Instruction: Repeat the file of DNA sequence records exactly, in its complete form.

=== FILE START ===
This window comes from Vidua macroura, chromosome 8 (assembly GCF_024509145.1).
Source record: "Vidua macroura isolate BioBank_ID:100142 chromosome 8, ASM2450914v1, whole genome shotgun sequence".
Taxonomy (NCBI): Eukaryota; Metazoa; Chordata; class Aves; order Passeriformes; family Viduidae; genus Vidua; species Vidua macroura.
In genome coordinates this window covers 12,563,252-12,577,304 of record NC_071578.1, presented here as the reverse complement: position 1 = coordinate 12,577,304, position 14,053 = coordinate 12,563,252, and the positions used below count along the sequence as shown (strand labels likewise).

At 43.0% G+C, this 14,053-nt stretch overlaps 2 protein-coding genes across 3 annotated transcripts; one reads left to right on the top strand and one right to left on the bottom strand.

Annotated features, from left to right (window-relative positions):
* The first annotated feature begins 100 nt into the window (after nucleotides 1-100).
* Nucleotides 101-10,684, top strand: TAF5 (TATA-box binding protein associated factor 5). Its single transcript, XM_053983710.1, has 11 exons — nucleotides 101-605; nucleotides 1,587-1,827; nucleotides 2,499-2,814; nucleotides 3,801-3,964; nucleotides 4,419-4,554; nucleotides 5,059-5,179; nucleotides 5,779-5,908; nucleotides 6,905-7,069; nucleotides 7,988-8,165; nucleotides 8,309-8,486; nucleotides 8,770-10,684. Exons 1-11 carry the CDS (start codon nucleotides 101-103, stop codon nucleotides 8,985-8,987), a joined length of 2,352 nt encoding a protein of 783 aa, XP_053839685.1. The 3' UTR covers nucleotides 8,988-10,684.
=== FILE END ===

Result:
This window comes from Vidua macroura, chromosome 8 (assembly GCF_024509145.1).
Source record: "Vidua macroura isolate BioBank_ID:100142 chromosome 8, ASM2450914v1, whole genome shotgun sequence".
Taxonomy (NCBI): Eukaryota; Metazoa; Chordata; class Aves; order Passeriformes; family Viduidae; genus Vidua; species Vidua macroura.
In genome coordinates this window covers 12,563,252-12,577,304 of record NC_071578.1, presented here as the reverse complement: position 1 = coordinate 12,577,304, position 14,053 = coordinate 12,563,252, and the positions used below count along the sequence as shown (strand labels likewise).

At 43.0% G+C, this 14,053-nt stretch overlaps 2 protein-coding genes across 3 annotated transcripts; one reads left to right on the top strand and one right to left on the bottom strand.

Annotated features, from left to right (window-relative positions):
* The first annotated feature begins 100 nt into the window (after nucleotides 1-100).
* Nucleotides 101-10,684, top strand: TAF5 (TATA-box binding protein associated factor 5). Its single transcript, XM_053983710.1, has 11 exons — nucleotides 101-605; nucleotides 1,587-1,827; nucleotides 2,499-2,814; nucleotides 3,801-3,964; nucleotides 4,419-4,554; nucleotides 5,059-5,179; nucleotides 5,779-5,908; nucleotides 6,905-7,069; nucleotides 7,988-8,165; nucleotides 8,309-8,486; nucleotides 8,770-10,684. Exons 1-11 carry the CDS (start codon nucleotides 101-103, stop codon nucleotides 8,985-8,987), a joined length of 2,352 nt encoding a protein of 783 aa, XP_053839685.1. The 3' UTR covers nucleotides 8,988-10,684.